Would you like to see our mosque?
“Sister, would you like to come with me to see the mosque?”
This question was totally unexpected and caught me off guard.
I was a non-Muslim, I was white and I had no scarf for my head. Having only just met this lovely lady for a coffee in Starbucks, I wanted an informal chat about Islam, this wasn’t part of my plan.
The stereotype I held in my mind about how a mosque would be like is almost quite comical in hindsight. I pictured a very sombre, serious place, full of frowning men and mysterious rituals.
Yet, curiosity got the better of me and I accepted this impromptu invitation with a mixture of excitement and trepidation.
I had been reading into the religion of Islam for only a matter of months when it became clear to me that this was something that I should be taking seriously. I read anything I could get my hands on but felt I needed to speak with someone to clear up some questions I had.
The sister I met with was so warm and friendly, I was instantly at ease in her company. We chatted before she asked me to accompany her to the university mosque so she could pray.
So, This is Real Life?!
“Are you sure? Will no one mind?” I did not expect to be welcomed there at all. In fact, I had the impression that the mosque wasn’t really a place where women would be welcomed.
When we arrived we removed our shoes, I wasn’t asked to cover my head and simply sat at the back of the sisters’ section while the call to prayer was announced. I watched enthralled at the beauty of the salah for the first time in real life.
This first experience was very discrete and not at all overwhelming. I wasn’t expected to know anything and was completely at ease. Compared with some other converts, I know that this was a very gentle first experience, alhamdulillah.
The thing about a university mosque is that there is such a vibrant mix of Muslims; different nationalities, ethnicity, cultures, sects. Everyone gravitates together with the sole intention of belonging to the community with the need to worship and learn together while they are far from home. As such, there is a strong feeling of tolerance and acceptance of others.
The community is also in state of constant flux. Students come and go, graduate and move away. There is no room for ego or politics, just community.
Fresh faces are always welcomed and new friendships forged. With the prayer room on campus you will always meet a friendly brother or sister if you call in to pray.
With such diversity comes a wealth of knowledge and talent. It’s also helpful that students do not need to work around strict timetables. So if you need to learn to pray, read Arabic, make wudu or just want to chat about Islam, life and everything in between, there will probably be someone around.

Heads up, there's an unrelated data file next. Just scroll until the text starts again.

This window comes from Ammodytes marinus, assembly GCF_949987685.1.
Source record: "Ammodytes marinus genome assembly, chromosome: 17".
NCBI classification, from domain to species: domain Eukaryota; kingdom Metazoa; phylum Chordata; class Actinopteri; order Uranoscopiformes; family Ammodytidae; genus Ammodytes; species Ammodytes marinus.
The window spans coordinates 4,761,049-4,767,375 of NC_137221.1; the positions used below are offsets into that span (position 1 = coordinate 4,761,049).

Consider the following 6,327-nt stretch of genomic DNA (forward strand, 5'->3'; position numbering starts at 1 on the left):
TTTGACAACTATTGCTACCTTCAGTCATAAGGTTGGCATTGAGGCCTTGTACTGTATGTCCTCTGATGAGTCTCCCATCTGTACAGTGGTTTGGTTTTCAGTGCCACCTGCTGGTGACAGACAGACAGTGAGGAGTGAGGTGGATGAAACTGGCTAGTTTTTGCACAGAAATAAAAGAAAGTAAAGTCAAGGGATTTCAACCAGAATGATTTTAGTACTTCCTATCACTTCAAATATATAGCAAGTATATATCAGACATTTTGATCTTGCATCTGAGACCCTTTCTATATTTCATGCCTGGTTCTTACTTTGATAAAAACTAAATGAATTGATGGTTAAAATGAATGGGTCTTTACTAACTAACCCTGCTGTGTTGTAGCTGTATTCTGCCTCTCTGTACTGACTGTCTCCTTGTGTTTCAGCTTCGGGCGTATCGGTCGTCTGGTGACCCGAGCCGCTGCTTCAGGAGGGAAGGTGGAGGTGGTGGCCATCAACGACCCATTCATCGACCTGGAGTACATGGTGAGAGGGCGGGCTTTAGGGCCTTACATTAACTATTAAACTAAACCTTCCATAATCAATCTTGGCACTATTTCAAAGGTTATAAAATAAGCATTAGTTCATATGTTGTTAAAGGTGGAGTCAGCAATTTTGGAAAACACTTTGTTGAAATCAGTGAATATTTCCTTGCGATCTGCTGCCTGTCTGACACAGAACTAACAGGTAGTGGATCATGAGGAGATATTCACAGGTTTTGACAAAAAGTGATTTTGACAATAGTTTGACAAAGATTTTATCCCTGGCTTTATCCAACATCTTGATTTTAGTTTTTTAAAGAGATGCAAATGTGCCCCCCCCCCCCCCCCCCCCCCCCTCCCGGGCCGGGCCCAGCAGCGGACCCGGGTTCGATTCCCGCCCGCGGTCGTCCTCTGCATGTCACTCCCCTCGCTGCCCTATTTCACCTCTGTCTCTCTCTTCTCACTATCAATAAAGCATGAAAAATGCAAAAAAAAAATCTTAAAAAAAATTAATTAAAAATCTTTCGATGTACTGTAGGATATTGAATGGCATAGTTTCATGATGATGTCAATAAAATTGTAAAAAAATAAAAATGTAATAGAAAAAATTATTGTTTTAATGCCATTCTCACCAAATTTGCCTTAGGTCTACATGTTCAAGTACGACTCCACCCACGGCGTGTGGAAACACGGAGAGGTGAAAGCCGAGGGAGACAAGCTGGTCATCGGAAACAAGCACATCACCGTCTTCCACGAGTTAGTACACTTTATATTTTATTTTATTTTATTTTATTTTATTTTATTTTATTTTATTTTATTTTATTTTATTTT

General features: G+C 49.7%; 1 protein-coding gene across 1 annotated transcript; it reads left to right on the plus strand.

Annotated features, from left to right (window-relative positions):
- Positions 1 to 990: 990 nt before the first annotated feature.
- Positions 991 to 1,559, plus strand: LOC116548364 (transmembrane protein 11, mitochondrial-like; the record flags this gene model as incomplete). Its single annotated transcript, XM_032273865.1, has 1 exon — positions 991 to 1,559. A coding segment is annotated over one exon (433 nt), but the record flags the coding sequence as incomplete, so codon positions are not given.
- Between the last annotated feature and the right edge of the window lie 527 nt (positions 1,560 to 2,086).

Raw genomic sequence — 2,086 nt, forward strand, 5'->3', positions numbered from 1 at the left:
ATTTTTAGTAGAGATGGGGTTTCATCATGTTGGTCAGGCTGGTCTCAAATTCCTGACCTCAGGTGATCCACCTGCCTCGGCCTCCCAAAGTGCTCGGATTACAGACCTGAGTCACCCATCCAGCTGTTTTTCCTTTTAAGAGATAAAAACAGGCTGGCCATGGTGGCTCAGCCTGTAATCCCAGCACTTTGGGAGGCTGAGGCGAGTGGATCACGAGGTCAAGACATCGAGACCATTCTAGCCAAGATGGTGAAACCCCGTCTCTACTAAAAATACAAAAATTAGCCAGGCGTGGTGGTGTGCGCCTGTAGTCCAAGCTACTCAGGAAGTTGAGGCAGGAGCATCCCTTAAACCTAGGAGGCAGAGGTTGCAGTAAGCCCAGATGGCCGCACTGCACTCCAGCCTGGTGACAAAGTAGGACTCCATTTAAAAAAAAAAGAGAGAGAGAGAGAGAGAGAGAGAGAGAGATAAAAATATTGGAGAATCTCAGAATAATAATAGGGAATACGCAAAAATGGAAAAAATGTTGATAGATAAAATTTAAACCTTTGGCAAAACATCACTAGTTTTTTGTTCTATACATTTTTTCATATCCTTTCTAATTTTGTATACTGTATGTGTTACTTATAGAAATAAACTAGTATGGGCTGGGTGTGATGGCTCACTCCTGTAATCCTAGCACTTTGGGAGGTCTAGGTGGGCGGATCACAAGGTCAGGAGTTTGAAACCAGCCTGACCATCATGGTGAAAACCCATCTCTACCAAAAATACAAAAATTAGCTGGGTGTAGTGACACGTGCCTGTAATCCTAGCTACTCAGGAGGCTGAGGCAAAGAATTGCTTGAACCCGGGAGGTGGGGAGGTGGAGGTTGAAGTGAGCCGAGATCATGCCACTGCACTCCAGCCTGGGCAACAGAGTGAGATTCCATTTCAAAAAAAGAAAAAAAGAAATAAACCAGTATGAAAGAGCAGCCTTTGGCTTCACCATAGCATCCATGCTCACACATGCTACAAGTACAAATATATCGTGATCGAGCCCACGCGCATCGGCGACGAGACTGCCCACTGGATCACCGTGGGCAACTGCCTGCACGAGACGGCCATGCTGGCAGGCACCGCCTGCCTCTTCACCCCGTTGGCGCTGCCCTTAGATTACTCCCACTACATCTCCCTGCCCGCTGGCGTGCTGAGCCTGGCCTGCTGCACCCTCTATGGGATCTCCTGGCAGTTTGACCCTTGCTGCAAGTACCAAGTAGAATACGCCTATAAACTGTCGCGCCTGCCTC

You will never, ever hear, “This is a Pakistani/Arab/Somali mosque.”
For those of us who are new to Islam, you would be forgiven for wondering why this would even be an issue but a diverse mosque can often be a luxury of city life.
My own experience at my university mosque was incredibly positive. I was welcomed into the circle of sisters with open arms, met up regularly to study and forged lifelong friendships. My contributions to discussions and lessons were valued and I was never made to feel like I was less of a Muslim because of my newness, race or background.
I remember sitting among this group of about a dozen women and wishing that the world could see what the reality of Islam was all about. They were happy, intelligent, kind and caring. I had honestly never known sisterhood until I had met these women. The scene was a far cry from the image I had initially held in my mind.
On my return home to my small town in Ireland, I found a very different scenario. Having been nurtured and supported for several months I was now isolated and alone. The established Muslim community didn’t seem to have room for one more and I really struggled to become involved in any meaningful activities. But don’t despair!
If you can travel once a month to a larger mosque to attend a study circle or a Friday prayer, then I strongly encourage you to do so. It’s good for the soul to make sujud in line with your brothers and sisters.
But even if that is not possible then there are still alternatives.
1- Online Support
While we urge our dear readers to be careful when sourcing their knowledge, there are so many wonderful and beneficial social media accounts that are worth following. We can highly recommend Omar Suleiman, Mufti Menk, Dr Yasir Qadhi and Nouman Ali Khan. Listening to their talks and reminders will lift your imaan and teach you many basics.
Please check out our About Islam Supporting Converts group. We can guarantee you a warm welcome and an environment of learning and understanding. With the support of our team of experts we are also able to answer questions from a scholarly or counseling perspective.
3- Set up Your Own
Perhaps your community is just waiting for someone like you to come along and start things rolling! Ask around about meetings and study groups and if there are none being held regularly then suggest it.
Please welcome converts into our communities. Guide them, befriend them and nurture them. Promise yourself that you will never be that person who turned someone away from Allah.
Open up the mosques and make room!